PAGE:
Monday, July 9, 2018

Record Review //
The Venomous Pinks
"We Do It Better"
(SquidHat Records)

$7 // //

"We Do It Better" begins with "Anything you can do I can do it better" and that becomes the theme of the first song.   Crunchy guitar chords and early Green Day-esque bass riffs create a song which is so fast paced and in your face I'm not even sure who to compare this with.    There should be an entire community dedicated to all female bands (I would want to be a part of it) but as of right now the only other all female punk band I can think of is Damn Broads.

"Nightmare" falls somewhere between early The Offspring and Misfits as the song claims to keep us up all night as a "Walking Nightmare".   I imagine someone taking a leap back in time to the 1950's and playing this for someone in that era.  "No, no, no, women are not supposed to speak and act like this!"   Ha!  It's 2018.  Women can act however they want.  The sad thing is though, some probably do still hold those conservative values about women.

You can really hear the "Gorgeous" era Guttermouth come out in the song "Pizza Slice" and, yes, as the vocals are screamed "Slice! Slice! Slice!" it's hard to remember that you could be watching a circle pit form to a song about pizza.   I mean, some people take their pizza very seriously and sometimes I like to think I'm one of those people.  Other times I order Domino's.   But, what other song has such a great breakdown?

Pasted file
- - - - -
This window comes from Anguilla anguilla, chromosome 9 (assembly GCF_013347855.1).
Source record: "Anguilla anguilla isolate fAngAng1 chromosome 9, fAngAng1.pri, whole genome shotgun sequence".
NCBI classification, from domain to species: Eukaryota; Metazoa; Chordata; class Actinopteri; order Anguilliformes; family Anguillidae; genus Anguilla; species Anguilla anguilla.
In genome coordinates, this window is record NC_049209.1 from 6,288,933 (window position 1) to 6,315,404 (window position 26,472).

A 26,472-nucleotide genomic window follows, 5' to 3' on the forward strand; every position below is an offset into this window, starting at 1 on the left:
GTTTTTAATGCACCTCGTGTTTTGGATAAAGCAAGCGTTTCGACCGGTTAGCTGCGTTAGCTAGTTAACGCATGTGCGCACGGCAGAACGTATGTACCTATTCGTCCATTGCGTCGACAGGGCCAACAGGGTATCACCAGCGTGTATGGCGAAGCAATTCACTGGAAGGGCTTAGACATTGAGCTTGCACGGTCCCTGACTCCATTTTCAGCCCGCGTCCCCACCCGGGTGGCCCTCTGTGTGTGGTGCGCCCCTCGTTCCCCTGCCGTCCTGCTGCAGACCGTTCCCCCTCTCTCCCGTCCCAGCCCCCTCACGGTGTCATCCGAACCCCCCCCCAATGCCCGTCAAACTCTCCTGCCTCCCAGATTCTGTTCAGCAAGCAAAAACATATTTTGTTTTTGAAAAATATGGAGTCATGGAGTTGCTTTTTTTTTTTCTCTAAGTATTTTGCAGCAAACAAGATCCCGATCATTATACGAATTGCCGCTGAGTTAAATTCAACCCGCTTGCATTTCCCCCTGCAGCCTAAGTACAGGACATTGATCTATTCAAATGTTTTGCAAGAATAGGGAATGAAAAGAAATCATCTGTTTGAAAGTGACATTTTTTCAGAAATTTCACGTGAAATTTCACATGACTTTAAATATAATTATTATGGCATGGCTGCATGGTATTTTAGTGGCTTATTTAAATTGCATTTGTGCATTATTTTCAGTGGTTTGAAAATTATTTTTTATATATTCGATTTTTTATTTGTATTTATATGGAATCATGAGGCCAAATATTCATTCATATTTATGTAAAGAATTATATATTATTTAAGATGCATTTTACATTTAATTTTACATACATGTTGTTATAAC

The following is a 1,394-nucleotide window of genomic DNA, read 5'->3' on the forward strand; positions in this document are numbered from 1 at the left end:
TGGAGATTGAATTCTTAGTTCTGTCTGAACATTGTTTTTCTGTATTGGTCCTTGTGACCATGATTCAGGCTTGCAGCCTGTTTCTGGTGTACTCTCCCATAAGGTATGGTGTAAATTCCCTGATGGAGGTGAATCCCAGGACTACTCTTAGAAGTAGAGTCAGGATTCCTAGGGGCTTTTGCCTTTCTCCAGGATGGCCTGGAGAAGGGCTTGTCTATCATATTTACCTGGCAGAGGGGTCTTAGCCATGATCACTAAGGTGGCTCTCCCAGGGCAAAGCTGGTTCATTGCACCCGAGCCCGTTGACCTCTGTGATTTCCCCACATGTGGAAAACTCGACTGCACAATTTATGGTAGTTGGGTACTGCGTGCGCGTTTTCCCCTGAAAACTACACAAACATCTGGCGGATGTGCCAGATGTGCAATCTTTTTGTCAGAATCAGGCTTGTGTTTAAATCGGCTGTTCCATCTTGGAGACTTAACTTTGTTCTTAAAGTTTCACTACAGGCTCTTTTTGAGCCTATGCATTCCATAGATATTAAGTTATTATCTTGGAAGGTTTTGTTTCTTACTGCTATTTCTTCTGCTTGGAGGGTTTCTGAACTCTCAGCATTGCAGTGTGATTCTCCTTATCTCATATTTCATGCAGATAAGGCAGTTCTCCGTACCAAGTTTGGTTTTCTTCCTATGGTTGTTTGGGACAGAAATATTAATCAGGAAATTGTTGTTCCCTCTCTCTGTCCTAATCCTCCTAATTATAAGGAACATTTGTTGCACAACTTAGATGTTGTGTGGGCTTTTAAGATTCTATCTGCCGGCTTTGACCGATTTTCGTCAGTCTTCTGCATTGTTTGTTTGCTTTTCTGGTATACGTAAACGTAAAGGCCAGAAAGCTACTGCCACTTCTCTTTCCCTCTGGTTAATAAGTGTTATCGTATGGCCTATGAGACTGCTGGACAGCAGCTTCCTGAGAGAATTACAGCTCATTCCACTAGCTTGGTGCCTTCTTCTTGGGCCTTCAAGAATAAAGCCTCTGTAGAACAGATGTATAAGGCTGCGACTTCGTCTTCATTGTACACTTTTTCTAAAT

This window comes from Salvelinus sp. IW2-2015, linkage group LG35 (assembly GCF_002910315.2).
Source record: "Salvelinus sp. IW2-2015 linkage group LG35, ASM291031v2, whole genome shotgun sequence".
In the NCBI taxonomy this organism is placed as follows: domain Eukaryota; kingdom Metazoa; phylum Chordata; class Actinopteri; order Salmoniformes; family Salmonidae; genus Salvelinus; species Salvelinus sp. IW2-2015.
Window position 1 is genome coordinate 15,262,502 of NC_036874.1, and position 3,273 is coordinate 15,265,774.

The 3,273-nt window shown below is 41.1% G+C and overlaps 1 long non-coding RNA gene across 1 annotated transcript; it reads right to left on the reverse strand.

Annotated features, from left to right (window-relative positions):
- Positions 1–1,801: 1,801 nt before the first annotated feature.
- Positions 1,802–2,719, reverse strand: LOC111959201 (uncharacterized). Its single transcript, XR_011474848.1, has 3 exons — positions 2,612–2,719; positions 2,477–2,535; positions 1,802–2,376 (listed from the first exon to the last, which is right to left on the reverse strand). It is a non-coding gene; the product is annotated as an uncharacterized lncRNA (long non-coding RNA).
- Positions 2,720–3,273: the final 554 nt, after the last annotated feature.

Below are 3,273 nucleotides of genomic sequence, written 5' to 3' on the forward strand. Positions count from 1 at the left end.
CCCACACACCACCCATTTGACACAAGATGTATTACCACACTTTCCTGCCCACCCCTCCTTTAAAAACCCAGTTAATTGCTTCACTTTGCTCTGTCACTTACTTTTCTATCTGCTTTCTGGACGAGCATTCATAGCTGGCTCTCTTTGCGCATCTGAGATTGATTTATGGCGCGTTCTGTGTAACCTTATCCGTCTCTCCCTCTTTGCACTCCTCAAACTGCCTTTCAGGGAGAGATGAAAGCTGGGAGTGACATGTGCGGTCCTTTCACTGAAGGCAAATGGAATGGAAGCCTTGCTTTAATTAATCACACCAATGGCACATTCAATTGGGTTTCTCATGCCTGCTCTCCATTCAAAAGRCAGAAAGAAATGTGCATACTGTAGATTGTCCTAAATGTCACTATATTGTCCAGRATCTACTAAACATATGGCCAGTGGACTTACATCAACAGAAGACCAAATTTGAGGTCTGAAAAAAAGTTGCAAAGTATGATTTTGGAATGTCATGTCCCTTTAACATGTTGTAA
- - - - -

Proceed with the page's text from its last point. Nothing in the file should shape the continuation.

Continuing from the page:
On the flip side, "Mantis" opens up with as much raw energy and violence as any punk song I've ever heard- maybe even more.    There are also a lot of fuck you toos.    "Radar" opens up with some more melody, though, which sounds kind of like The Muffs but could easily be something off of the "10 Things I Hate About You" soundtrack.    It's a song about being off of someone's radar and it ends with "It's time to say goodbye".

What I like most about The Venomous Pinks is that they have this true punk rock sound and it's not being compromised for any reason.   "We Do It Better" has this feeling where each of the five songs stands out on its own merits and then somehow still has that overall feeling where you feel them all come together as they are by the same band.   While it would be easier to create a group of songs that all sound the same, The Venomous Pinks prove that the easy way is not always the best way. 

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